• surname: contains a family (inherited) name, as opposed to a given, baptismal, or nick name.

FOAF (Friend of a Friend)


The person class is not as robust as TEI, but has been widely used for a number of years in Linked Open Data contexts, and served as the basis for thinking through RDF-based semantic web processes and schemes.

  • The Person class represents people. Something is a Person if it is a person. We don't nitpic about whether they're alive, dead, real, or imaginary. The Person class is a sub-class of the Agent class, since all people are considered 'agents' in FOAF.
  • familyName: The family name of some person. The familyName property is provided (alongside givenName) for use when describing parts of people's names. Although these concepts do not capture the full range of personal naming styles found world-wide, they are commonly used and have some value.
  • firstName: The first name of a person. The firstName property is provided (alongside lastName) as a mechanism to support legacy data that cannot be easily interpreted in terms of the (otherwise preferred) familyName and givenName properties. The concepts of 'first' and 'last' names do not work well across cultural and linguistic boundaries; however they are widely used in addressbooks and databases.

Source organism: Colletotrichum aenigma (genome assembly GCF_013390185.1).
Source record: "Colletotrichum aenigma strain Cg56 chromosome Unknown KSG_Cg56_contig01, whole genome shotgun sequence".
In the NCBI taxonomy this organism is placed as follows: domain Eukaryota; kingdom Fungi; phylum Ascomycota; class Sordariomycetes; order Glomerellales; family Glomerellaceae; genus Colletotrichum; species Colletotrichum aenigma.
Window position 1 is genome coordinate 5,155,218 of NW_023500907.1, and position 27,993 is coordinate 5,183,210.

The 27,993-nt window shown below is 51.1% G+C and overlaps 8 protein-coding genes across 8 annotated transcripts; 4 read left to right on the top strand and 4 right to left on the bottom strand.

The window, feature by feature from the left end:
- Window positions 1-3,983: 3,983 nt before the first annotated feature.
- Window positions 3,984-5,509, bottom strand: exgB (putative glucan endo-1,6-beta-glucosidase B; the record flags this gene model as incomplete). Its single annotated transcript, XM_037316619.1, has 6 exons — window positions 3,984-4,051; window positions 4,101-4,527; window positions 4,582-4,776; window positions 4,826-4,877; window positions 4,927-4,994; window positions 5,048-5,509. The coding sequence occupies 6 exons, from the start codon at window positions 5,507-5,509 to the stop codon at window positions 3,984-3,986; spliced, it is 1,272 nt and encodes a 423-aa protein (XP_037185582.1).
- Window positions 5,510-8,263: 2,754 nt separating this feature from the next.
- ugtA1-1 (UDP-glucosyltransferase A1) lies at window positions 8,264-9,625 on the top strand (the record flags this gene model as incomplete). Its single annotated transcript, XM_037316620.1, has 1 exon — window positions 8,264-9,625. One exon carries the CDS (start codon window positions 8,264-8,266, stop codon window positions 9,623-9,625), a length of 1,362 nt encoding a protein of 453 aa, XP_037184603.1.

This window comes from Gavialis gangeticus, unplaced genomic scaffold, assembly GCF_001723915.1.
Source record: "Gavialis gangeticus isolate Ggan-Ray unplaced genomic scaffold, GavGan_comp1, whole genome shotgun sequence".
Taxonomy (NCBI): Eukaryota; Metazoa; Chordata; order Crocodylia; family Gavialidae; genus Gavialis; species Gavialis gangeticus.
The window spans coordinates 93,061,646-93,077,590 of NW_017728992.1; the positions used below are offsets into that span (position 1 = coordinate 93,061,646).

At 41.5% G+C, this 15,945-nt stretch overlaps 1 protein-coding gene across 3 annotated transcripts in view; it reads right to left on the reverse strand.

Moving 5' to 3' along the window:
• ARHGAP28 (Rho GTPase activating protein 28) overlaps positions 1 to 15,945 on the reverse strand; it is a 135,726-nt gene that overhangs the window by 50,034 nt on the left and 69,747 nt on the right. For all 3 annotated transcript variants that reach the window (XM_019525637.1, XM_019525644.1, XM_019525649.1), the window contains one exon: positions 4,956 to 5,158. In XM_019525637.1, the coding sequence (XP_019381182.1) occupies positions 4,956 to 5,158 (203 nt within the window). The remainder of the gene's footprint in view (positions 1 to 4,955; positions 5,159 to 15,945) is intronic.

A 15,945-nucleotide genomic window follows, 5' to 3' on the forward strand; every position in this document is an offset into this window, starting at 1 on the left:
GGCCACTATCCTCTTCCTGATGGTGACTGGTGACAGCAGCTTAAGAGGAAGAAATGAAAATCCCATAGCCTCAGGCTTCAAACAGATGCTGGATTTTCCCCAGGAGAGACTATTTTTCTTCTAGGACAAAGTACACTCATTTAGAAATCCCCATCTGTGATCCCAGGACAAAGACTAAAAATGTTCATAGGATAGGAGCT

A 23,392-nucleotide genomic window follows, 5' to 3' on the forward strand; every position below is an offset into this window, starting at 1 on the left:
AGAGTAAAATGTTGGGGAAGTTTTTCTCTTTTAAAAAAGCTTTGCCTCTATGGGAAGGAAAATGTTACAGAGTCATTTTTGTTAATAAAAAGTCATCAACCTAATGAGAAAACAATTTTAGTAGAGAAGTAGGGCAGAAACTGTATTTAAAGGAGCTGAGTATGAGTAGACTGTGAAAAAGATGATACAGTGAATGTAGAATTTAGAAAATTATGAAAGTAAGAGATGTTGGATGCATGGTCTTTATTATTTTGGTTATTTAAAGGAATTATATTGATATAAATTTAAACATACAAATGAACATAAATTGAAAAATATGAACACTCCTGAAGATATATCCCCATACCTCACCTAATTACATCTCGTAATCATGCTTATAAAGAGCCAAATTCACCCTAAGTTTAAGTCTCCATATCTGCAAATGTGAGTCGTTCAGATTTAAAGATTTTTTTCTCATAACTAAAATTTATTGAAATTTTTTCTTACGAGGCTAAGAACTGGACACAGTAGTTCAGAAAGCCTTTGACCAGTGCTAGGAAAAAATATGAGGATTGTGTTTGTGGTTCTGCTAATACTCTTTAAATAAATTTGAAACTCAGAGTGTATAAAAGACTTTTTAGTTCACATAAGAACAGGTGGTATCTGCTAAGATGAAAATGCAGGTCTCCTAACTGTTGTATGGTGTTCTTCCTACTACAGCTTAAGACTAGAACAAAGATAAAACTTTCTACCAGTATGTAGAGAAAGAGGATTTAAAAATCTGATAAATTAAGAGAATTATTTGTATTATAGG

• lastName: The last name of a person. The lastName property is provided (alongside firstName) as a mechanism to support legacy data that cannot be easily interpreted in terms of the (otherwise preferred) familyName and givenName properties. The concepts of 'first' and 'last' names do not work well across cultural and linguistic boundaries; however they are widely used in addressbooks and databases.
  • givenName: The given name of some person. The givenName property is provided (alongside familyName) for use when describing parts of people's names. Although these concepts do not capture the full range of personal naming styles found world-wide, they are commonly used and have some value.
  • name: A name for some thing. FOAF provides some other naming constructs. While foaf:name does not explicitly represent name substructure (family vs given etc.) it does provide a basic level of interoperability.
  • surname (Archaic): The surname of some person.
  • nick: A short informal nickname characterising an agent (includes login identifiers, IRC and other chat nicknames). The nick property relates a Person to a short (often abbreviated) nickname, such as those use in IRC chat, online accounts, and computer logins. This property is necessarily vague, because it does not indicate any particular naming control authority, and so cannot distinguish a person's login from their (possibly various) IRC nicknames or other similar identifiers. However it has some utility, since many people use the same string (or slight variants) across a variety of such environments.